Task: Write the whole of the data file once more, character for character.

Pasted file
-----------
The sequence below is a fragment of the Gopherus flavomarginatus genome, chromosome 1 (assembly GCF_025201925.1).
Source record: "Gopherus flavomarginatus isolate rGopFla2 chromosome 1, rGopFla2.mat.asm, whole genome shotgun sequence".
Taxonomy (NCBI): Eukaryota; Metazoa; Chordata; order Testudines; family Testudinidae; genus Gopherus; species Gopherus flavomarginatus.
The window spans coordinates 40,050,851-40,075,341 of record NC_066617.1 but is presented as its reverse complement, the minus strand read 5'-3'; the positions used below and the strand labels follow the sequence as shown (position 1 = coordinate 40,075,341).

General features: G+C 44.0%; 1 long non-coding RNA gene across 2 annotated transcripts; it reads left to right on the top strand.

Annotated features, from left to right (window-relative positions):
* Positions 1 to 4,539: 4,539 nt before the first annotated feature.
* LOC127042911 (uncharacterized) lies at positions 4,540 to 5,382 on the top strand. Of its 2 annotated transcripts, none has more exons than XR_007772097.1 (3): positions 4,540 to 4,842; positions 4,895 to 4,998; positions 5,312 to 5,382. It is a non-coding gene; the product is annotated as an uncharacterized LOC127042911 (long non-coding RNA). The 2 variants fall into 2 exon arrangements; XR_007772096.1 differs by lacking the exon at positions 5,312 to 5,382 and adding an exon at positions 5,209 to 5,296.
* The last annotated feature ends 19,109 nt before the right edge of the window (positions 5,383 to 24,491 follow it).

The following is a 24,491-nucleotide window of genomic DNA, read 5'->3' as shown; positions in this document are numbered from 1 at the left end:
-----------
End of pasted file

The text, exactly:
The sequence below is a fragment of the Gopherus flavomarginatus genome, chromosome 1 (assembly GCF_025201925.1).
Source record: "Gopherus flavomarginatus isolate rGopFla2 chromosome 1, rGopFla2.mat.asm, whole genome shotgun sequence".
Taxonomy (NCBI): Eukaryota; Metazoa; Chordata; order Testudines; family Testudinidae; genus Gopherus; species Gopherus flavomarginatus.
The window spans coordinates 40,050,851-40,075,341 of record NC_066617.1 but is presented as its reverse complement, the minus strand read 5'-3'; the positions used below and the strand labels follow the sequence as shown (position 1 = coordinate 40,075,341).

General features: G+C 44.0%; 1 long non-coding RNA gene across 2 annotated transcripts; it reads left to right on the top strand.

Annotated features, from left to right (window-relative positions):
* Positions 1 to 4,539: 4,539 nt before the first annotated feature.
* LOC127042911 (uncharacterized) lies at positions 4,540 to 5,382 on the top strand. Of its 2 annotated transcripts, none has more exons than XR_007772097.1 (3): positions 4,540 to 4,842; positions 4,895 to 4,998; positions 5,312 to 5,382. It is a non-coding gene; the product is annotated as an uncharacterized LOC127042911 (long non-coding RNA). The 2 variants fall into 2 exon arrangements; XR_007772096.1 differs by lacking the exon at positions 5,312 to 5,382 and adding an exon at positions 5,209 to 5,296.
* The last annotated feature ends 19,109 nt before the right edge of the window (positions 5,383 to 24,491 follow it).

The following is a 24,491-nucleotide window of genomic DNA, read 5'->3' as shown; positions in this document are numbered from 1 at the left end: